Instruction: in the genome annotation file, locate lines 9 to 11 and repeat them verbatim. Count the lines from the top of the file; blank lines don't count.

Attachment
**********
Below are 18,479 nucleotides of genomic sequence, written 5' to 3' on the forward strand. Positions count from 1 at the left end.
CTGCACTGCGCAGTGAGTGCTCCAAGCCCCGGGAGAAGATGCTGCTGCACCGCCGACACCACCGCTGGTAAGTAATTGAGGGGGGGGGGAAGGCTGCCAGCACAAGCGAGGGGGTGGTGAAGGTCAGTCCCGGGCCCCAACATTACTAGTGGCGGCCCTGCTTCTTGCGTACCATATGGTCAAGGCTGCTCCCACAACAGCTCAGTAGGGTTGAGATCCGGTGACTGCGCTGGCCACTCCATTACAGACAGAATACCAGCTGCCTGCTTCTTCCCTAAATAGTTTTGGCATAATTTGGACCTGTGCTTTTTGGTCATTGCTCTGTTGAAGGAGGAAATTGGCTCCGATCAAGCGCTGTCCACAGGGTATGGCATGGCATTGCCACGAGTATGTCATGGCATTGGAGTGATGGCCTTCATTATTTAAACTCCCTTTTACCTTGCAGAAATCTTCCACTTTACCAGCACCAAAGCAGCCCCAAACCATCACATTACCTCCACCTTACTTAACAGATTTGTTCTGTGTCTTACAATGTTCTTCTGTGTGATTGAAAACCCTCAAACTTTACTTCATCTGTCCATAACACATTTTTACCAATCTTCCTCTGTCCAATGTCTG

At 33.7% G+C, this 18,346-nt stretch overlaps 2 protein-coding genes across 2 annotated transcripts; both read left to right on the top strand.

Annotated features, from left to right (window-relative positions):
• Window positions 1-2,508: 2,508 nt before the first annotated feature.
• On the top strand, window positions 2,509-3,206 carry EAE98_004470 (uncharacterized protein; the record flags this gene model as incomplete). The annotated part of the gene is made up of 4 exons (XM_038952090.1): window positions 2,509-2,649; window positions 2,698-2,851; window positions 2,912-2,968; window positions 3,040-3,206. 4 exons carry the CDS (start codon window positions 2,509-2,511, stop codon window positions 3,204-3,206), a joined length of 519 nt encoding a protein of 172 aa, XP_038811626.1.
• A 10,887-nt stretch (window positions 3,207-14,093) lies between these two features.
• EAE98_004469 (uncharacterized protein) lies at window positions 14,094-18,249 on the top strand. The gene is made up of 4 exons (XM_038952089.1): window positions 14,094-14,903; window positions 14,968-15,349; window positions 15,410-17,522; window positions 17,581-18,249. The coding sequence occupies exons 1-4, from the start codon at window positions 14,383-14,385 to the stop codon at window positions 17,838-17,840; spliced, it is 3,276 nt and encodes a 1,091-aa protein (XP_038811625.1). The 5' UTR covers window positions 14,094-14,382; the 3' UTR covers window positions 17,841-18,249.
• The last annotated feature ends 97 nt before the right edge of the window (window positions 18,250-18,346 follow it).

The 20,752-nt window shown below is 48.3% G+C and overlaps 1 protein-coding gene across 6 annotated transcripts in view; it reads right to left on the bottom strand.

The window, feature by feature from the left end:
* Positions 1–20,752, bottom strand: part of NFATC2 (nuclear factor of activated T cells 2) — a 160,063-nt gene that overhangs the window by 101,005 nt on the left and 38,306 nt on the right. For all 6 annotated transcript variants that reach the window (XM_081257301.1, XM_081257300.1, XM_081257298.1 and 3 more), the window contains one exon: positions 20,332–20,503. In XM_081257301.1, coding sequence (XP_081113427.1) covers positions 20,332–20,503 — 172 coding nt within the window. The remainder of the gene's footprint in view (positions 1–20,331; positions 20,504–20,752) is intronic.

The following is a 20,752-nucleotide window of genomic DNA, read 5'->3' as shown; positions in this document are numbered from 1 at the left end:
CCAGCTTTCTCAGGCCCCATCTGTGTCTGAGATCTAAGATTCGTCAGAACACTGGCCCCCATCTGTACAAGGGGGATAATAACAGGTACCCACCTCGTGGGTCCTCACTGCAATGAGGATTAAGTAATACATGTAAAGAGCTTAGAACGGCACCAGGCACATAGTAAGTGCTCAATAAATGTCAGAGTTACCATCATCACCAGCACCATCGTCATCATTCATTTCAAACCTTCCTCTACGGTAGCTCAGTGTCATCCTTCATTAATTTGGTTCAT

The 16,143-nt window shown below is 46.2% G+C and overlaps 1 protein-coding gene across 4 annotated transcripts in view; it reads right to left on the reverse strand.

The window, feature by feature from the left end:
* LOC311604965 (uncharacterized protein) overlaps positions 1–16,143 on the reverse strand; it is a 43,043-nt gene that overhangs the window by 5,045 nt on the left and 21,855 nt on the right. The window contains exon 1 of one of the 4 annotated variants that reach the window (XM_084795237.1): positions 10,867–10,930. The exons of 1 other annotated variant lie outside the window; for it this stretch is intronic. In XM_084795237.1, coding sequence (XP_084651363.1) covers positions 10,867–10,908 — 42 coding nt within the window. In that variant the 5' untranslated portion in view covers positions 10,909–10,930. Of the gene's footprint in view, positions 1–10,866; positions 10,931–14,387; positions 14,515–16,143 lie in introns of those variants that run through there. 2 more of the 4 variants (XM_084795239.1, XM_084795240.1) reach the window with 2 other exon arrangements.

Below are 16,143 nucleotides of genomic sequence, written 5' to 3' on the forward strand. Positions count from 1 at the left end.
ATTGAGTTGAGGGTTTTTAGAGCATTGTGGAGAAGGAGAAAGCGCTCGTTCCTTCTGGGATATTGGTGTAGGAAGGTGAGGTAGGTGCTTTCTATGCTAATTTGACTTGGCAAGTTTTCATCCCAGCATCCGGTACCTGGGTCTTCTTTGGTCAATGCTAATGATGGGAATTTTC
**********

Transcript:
• The last annotated feature ends 97 nt before the right edge of the window (window positions 18,250-18,346 follow it).

The 20,752-nt window shown below is 48.3% G+C and overlaps 1 protein-coding gene across 6 annotated transcripts in view; it reads right to left on the bottom strand.

The window, feature by feature from the left end: